OpenGL graphics operations don't write directly into the accumulation buffer. Typically, a series of images is generated in one of the standard color buffers, and these are accumulated, one at a time, into the accumulation buffer. When the accumulation is finished, the result is copied back into a color buffer for viewing. To reduce rounding errors, the accumulation buffer may have higher precision (more bits per color) than the standard color buffers. Rendering a scene several times obviously takes longer than rendering it once, but the result is higher quality. You can decide what trade-off between quality and rendering time is appropriate for your application.

You can use the accumulation buffer the same way a photographer can use film for multiple exposures. A photographer typically creates a multiple exposure by taking several pictures of the same scene without advancing the film. If anything in the scene moves, that object appears blurred. Not surprisingly, a computer can do more with an image than a photographer can do with a camera. For example, a computer has exquisite control over the viewpoint, but a photographer can't shake a camera a predictable and controlled amount.

See "Clearing Buffers" for information about how to clear the accumulation buffer; use glAccum() to control it. void glAccum(GLenum op, GLfloat value);

Controls the accumulation buffer. The op parameter selects the operation, and value is a number to be used in that operation. The possible operations are GL_ACCUM, GL_LOAD, GL_RETURN, GL_ADD, and GL_MULT:

GL_ACCUM reads each pixel from the buffer currently selected for reading with glReadBuffer() (see Chapter 8 ), multiplies the R, G, B, and alpha values by value, and adds the result to the accumulation buffer.

GL_LOAD does the same thing, except that the values replace those in the accumulation buffer rather than being added to them.

GL_RETURN takes values from the accumulation buffer, multiplies them by value, and places the result in the color buffer(s) enabled for writing.

GL_ADD and GL_MULT simply add or multiply the value of each pixel in the accumulation buffer by value, and then return it to the accumulation buffer. For GL_MULT, value is clamped to be in the range [-1.0,1.0]. For GL_ADD, no clamping occurs.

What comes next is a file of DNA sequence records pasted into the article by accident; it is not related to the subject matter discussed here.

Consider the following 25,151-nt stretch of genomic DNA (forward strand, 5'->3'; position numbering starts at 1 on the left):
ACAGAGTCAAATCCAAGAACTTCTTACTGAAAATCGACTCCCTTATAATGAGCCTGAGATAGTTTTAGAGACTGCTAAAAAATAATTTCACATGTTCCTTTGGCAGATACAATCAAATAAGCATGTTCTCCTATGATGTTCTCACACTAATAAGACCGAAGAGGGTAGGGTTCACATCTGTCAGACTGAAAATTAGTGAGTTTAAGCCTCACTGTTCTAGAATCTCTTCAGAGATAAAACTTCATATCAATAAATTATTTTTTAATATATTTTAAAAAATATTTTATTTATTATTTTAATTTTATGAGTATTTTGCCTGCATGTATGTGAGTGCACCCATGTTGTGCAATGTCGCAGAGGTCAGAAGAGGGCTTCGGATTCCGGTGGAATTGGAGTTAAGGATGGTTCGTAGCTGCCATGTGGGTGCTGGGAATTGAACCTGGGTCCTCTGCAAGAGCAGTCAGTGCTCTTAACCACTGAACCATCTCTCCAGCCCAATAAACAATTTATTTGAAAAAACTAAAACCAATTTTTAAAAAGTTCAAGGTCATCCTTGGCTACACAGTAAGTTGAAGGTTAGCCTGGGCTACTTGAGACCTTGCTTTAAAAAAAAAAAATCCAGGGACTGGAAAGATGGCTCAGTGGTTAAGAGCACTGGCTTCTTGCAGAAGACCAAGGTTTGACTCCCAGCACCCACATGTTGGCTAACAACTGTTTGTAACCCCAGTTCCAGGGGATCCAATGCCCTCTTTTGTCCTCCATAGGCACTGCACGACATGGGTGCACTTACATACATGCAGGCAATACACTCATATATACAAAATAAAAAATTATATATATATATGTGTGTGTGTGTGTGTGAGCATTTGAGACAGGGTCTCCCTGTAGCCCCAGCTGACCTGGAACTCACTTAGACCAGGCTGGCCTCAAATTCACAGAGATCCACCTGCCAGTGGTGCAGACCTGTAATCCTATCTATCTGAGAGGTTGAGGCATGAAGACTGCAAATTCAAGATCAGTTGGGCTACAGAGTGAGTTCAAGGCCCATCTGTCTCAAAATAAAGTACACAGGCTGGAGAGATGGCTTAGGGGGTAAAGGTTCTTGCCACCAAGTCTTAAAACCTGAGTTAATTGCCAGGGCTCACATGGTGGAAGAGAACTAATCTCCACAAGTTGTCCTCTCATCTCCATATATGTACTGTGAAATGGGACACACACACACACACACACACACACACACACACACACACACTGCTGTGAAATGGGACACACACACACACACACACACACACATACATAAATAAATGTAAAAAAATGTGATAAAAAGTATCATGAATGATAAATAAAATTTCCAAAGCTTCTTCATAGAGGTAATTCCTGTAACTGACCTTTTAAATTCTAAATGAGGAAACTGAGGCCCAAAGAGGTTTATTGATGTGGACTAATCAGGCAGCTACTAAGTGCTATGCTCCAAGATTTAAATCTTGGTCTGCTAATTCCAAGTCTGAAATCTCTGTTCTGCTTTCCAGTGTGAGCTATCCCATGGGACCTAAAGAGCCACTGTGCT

### Scene Antialiasing

To perform scene antialiasing, first clear the accumulation buffer and enable the front buffer for reading and writing. Then loop several times (say, n) through code that draws the image in a slightly different position, accumulating the data with
`glAccum(GL_ACCUM, 1.0/n);`
and finally calling
`glAccum(GL_RETURN, 1.0);`
Note that this method is a bit faster if, on the first pass through the loop, GL_LOAD is used and clearing the accumulation buffer is omitted. See the section on "Logical Operations" later in this chapter for possible jittering values. With this code, the image is drawn n times before the final image is drawn. If you want to avoid showing the user the intermediate images, draw into a color buffer that's not displayed, accumulate from that, and use the GL_RETURN call to draw into a displayed buffer (or into a back buffer that you subsequently swap to the front).

You could instead present a user interface that shows the viewed image improving as each additional piece is accumulated and that allows the user to halt the process when the image is good enough. To accomplish this, in the loop that draws successive images, call glAccum() with GL_RETURN after each accumulation, using 16.0/1.0, 16.0/2.0, 16.0/3.0, ... as the second argument. With this technique, after one pass, 1/16 of the final image is shown, after two passes, 2/16 is shown, and so on. After the GL_RETURN, the code should check to see if the user wants to interrupt the process. This interface is slightly slower, since the resultant image must be copied in after each pass.